I’ve worked for a number of hotels throughout my career (before having children). Started as a receptionist, then switched to sales and operation. Lately, responsible for the revenue. My role was basically to set the rates according to the budget. I’ve dealt with the contracts for travel agencies and online booking sites and set the daily, seasonal and packaged rates for the rooms.
Most hotels and travel providers work with seasonal rates. They depend depending on the actual seasons, and some other highlighted periods of the year, like winter months in the Alps, the Chelsea Flower Show in London, the Carnival in Rio, or the Australian Open in Melbourne. Another factor in hotel pricing is the top ranking sending countries or nations. People tend to travel during long weekends, national holidays or indeed, school holidays.
Now, like every company, travel businesses too, depend on the demand and it will have a direct effect on the price. When not so much people want to travel, prices will drop. When not enough rooms are booked, price will drop. Other times, when the demand is high, the prices will rise too. The fluctuating prices allow the hotel or airline to meet with their budgeted revenue requirements and produce profit. When you urgently need a shirt – you go and buy it on full price. When not, then you wait until it’s (at a predictable time, like after Christmas) is on sale.
Hotels can never charge you more for a room as their rack rate for that particular room. But then you buy often buy your holiday in a package (directly from the hotel or booking with a travel agency) so you never actually see the price breakdown. When it seams, that the price has been doubled or more, that is actually correct. It did so. Low season means prices barely make a break even, and high season means selling on rack rates. The difference can be even 4x or 5x of the low season’s rate.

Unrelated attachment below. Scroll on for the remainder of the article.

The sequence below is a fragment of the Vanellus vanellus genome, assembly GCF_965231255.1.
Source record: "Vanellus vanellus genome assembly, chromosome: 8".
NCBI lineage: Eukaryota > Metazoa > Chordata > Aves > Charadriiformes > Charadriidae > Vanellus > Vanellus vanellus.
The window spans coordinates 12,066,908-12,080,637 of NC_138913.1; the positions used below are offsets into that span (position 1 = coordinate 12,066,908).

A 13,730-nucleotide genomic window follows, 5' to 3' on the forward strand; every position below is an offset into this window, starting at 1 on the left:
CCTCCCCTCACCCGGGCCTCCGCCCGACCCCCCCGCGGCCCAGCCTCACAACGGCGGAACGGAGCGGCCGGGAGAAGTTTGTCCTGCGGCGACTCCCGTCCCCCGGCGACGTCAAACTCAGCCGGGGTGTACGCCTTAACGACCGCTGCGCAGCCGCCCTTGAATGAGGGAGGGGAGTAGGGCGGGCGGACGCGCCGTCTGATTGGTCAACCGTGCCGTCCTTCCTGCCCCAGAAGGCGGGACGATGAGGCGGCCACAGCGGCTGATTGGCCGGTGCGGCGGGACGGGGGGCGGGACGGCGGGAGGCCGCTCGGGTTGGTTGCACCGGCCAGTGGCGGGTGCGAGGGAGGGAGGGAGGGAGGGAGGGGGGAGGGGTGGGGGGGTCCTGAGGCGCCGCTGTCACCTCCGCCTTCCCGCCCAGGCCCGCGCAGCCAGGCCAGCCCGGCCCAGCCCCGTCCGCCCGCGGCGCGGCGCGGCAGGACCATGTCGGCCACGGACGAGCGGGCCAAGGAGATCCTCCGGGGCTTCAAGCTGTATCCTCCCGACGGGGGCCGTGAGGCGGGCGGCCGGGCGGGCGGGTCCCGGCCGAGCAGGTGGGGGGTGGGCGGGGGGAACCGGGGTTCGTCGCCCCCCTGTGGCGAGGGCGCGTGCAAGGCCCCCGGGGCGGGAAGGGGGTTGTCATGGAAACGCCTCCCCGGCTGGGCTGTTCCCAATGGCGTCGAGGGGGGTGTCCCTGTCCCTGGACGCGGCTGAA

A hotel operating successfully can pay better wages, can hire more and better trained staff, provide valuable training for their staff. Hotels also employ mostly local people, so they play a key role in creating jobs for the local communities. If you want to see really bad examples of a holiday destination managed badly and local communities suffering because of it, take a good look at the Isle Of Wight. It used to be a famous holiday island. Now almost all the hotels are for sale, because they went or near bankrupt. A fantastically beautiful island with lots of potential. Heartbreaking. Why? Because in summertime everyone flies to classic holiday destinations. So the island misses out on that crowd. Prices are also high in summer, because they naturally try to make their whole year’s profit. Because no one goes there in autumn or winter. Some people might do, like we did it as a couple, and enjoyed the walks on the beautiful, empty beaches. But now we can’t, because we can only travel during the school holiday, and that’s for the years to come!